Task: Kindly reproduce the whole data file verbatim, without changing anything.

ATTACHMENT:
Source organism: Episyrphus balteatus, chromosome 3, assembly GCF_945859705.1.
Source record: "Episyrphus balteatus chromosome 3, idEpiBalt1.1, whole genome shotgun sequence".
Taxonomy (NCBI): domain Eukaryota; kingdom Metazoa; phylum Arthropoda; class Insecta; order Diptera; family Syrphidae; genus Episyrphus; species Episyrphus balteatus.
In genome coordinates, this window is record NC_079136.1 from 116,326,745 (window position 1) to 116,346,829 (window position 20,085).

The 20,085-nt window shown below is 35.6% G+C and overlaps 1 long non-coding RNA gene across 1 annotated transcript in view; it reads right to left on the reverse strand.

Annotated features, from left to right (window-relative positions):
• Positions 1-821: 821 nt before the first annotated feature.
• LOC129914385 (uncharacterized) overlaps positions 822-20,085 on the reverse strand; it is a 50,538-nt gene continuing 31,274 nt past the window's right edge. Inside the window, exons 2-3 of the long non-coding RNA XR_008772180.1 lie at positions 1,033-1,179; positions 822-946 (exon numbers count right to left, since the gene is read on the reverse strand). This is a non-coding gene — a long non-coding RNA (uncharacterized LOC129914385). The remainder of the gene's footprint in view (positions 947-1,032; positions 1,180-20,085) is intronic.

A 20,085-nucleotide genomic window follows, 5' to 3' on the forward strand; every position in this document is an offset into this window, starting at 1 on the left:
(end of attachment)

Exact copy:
Source organism: Episyrphus balteatus, chromosome 3, assembly GCF_945859705.1.
Source record: "Episyrphus balteatus chromosome 3, idEpiBalt1.1, whole genome shotgun sequence".
Taxonomy (NCBI): domain Eukaryota; kingdom Metazoa; phylum Arthropoda; class Insecta; order Diptera; family Syrphidae; genus Episyrphus; species Episyrphus balteatus.
In genome coordinates, this window is record NC_079136.1 from 116,326,745 (window position 1) to 116,346,829 (window position 20,085).

The 20,085-nt window shown below is 35.6% G+C and overlaps 1 long non-coding RNA gene across 1 annotated transcript in view; it reads right to left on the reverse strand.

Annotated features, from left to right (window-relative positions):
• Positions 1-821: 821 nt before the first annotated feature.
• LOC129914385 (uncharacterized) overlaps positions 822-20,085 on the reverse strand; it is a 50,538-nt gene continuing 31,274 nt past the window's right edge. Inside the window, exons 2-3 of the long non-coding RNA XR_008772180.1 lie at positions 1,033-1,179; positions 822-946 (exon numbers count right to left, since the gene is read on the reverse strand). This is a non-coding gene — a long non-coding RNA (uncharacterized LOC129914385). The remainder of the gene's footprint in view (positions 947-1,032; positions 1,180-20,085) is intronic.

A 20,085-nucleotide genomic window follows, 5' to 3' on the forward strand; every position in this document is an offset into this window, starting at 1 on the left: